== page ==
I don't know about you, but a simple salad doesn't really do it for me. Simple has been often equated to boring. Like the quintessential "garden salad" comprised of wilted iceberg lettuce, a sprinkle of dried matchstick carrot, 3 wrinkled cherry tomatoes, 4 slices of water burst red onion all drowning in a congealing Italian dressing. Oh, no, no, no. That is (simple) salad death, and in my theory, the main source of a "salad sucks" cultural opinion that often surrounds me.
Okay yes, salads are simple - simply stellar, that is! When done right, you can't beat the ease and convenience of salad. No oven, no grill, no fuss; no experience needed! Just chop, stir / mix, blitz and eat. A good salad takes a little effort and simple fresh ingredients, but is worth expending that effort to get "wow!" A taste bud tango of flavors, a complex melding of textures, and a feast of colors for your eyes. Not many dishes can compare to the range and abilities of salad.
I titled this recipe "everyday" because it is literally a salad that you can conceivably make every day of every season; all.year.long. We have also enjoyed this salad as a side for breakfast (yep, breakfast), brunch, lunch, dinner, and an "in between" meal. So, you can also use this salad all.day.long. Nice, huh? I think you will reach for this easy and flavorful option time and time again.
Sustainability Spotlight: Kale is ranked #3 on the Environmental Working Group (EWG)'s "Dirty Dozen" list of contaminated fruits and vegetables. The rank has held steady for the last 3 years. The list compiles data from the United States Department of Agriculture (USDA) and Food & Drug Administration (FDA) for the number of pesticides, herbicides or insecticides and volume (amount) of each. According to a Time.com article, 92% of conventionally grown (non-organic) kale had pesticide residue.
Americans first became obsessed with kale in the early 20-teens (almost 10 years ago). The vegetable became popular as a health-consciousness revolution gained momentum in the US spurned by celebrities and reality shows alike promoting health and fitness in a country with the highest obesity rates on the globe. To meet demand, kale production exploded; mostly on the conventional farmland crisscrossing the nation. Due to the popularity and methods of growth (conventional), kale became both a health moniker as one of the most nutrient dense foods on the planet, and also one of the most dangerous for your health from a contaminant perspective.
As consumers, kale is a great example to prove that we have the power to "demand" products from companies and corporations as evidenced in the explosive growth of the production of this vegetable. However, we also need to frame that demand in positive sustainable ways with our selection of organic (where possible) to remove the load of pesticides on kale. Because of kale's listing on the EWG's list of "Dirty Dozen," consumers are aware of the effects of conventional farming on this "hot" commodity and can understand the effects of selecting organic.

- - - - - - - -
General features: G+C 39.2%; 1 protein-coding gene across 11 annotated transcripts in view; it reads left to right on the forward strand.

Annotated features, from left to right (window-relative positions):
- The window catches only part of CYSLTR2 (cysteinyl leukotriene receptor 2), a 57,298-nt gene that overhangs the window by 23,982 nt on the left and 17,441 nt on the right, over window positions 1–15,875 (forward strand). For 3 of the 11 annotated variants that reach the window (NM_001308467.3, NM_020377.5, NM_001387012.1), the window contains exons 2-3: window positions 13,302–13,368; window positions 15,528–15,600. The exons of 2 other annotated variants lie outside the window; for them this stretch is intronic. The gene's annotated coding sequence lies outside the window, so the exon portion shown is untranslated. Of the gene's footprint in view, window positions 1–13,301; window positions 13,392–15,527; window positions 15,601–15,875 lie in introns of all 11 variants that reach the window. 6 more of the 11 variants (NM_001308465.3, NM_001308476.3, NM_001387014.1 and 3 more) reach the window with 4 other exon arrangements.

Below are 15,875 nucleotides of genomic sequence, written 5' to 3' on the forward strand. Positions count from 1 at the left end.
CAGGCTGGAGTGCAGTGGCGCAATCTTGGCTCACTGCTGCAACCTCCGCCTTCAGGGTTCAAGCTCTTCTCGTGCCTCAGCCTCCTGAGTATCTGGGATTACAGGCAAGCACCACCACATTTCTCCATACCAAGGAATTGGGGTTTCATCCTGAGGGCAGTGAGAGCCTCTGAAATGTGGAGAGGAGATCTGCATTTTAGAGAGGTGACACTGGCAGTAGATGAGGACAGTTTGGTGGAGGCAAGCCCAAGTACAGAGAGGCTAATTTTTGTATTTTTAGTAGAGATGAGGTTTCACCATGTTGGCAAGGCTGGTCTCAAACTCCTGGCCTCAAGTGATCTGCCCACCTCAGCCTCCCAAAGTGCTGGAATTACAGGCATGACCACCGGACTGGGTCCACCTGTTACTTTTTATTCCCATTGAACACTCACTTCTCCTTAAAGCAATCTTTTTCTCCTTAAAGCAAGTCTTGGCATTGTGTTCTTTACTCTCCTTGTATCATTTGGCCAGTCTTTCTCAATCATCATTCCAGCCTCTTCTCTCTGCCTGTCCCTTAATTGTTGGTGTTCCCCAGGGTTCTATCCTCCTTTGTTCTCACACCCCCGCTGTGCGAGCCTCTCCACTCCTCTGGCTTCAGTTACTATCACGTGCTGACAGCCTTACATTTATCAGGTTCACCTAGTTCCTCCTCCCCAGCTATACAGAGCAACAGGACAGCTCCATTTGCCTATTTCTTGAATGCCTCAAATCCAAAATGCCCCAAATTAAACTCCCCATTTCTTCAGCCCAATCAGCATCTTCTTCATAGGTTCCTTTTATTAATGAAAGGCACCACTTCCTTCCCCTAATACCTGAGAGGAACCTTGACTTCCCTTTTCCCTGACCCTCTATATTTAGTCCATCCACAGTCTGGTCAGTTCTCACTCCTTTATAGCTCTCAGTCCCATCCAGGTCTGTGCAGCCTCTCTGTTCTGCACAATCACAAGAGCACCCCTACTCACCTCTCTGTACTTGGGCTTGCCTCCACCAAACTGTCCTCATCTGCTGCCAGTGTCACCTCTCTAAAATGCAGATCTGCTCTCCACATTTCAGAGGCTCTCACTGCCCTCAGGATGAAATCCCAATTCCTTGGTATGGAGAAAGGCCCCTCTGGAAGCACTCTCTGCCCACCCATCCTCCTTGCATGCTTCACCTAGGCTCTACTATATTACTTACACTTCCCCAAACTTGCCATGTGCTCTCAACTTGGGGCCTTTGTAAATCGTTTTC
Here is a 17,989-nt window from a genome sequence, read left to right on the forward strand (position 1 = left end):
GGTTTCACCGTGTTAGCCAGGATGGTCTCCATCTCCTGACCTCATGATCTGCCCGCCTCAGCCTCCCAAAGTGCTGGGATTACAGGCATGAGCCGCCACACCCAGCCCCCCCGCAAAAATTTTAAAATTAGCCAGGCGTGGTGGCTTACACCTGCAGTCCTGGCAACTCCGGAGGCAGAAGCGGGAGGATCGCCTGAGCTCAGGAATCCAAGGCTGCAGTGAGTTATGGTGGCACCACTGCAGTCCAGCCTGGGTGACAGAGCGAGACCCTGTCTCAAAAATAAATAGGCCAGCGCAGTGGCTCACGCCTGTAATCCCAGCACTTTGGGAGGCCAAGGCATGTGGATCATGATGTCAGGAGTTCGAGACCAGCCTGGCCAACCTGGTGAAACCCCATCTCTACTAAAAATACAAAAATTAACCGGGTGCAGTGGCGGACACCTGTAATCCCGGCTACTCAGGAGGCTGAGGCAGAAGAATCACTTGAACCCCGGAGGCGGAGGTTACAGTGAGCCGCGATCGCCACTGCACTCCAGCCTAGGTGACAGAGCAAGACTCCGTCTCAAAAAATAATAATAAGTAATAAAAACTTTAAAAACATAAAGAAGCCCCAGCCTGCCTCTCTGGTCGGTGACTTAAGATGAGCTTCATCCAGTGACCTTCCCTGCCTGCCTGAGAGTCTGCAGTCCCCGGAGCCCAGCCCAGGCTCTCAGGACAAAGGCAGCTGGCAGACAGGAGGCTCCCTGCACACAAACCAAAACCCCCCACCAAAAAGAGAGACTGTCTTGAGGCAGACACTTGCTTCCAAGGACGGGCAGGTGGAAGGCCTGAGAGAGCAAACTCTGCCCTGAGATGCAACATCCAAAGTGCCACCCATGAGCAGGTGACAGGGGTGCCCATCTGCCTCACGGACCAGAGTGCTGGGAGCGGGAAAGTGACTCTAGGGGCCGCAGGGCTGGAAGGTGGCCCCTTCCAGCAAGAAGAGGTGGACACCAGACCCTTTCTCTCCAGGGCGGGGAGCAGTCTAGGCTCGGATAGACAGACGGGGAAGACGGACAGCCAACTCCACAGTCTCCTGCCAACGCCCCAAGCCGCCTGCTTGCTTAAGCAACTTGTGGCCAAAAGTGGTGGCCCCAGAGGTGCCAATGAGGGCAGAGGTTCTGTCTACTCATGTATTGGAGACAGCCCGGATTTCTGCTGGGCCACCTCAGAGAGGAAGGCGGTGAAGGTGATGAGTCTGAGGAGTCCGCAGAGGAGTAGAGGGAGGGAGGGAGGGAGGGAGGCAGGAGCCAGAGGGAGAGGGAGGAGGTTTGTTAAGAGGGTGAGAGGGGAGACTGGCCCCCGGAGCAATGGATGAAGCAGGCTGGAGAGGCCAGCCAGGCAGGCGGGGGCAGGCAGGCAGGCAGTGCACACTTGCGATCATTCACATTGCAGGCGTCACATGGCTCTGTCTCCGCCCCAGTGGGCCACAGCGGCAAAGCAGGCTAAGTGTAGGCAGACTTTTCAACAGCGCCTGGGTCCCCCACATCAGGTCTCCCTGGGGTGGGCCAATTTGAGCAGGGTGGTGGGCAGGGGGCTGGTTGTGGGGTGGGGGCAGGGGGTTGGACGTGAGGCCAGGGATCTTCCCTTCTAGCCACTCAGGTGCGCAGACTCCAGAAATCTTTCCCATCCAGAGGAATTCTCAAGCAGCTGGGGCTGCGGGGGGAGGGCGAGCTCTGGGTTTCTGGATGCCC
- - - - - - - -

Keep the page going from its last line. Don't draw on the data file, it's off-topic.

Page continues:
The more know about our food, the more we can consciously select more positive products. In this case, organic over conventional in the aggregate. Remember, the more we, as consumers use our selection of products for sustainability, the more we will move the availability of organic. This will in turn drive premiums down on organic produce (the more they can sell combined with more entrants will lower the margins and price). In this digital and virtual society, we have the access to and power through information available to us to select the more healthy options for ourselves and the planet. So, for this salad (and any other kale recipes), try and choose organic and you will be a part of the power of change on sustainability.
5 leaves of kale (de-ribbed & finely chopped)
2 handfuls of baby spinach (finely chopped)
8 large brussels sprouts (trimmed & thinly sliced)
3 ribs of celery (diced)
8 pitted dates (diced)
1 can Lindsay green olives (drained & chopped)
1 pint cherry tomatoes (quartered)
3 tbsp organic hemp seeds
1/4 cup roasted unsalted sunflower seeds
2-3 garlic cloves (chopped)
1/4 cup olive oil
2 tbsp sherry vinegar
3 tbsp filtered water
1 tsp salt
3/4 tsp agave syrup
1 tsp stone ground mustard
black pepper (to taste)
pinch of red pepper flakes
pinch of dried oregano
Combine all salad ingredients (kale through sunflower seeds) in an oversized salad bowl
Blitz all vinaigrette ingredients in a personal blender until slightly foamy and emulsified
Pour vinaigrette over salad and toss thoroughly to coat.
Serve generous portions of the salad with fresh fruit (we did strawberries; still in season but waning).
I hope you enjoy this recipe - I'd love to hear from you.
With love & hope for a better future for all of us - Jamie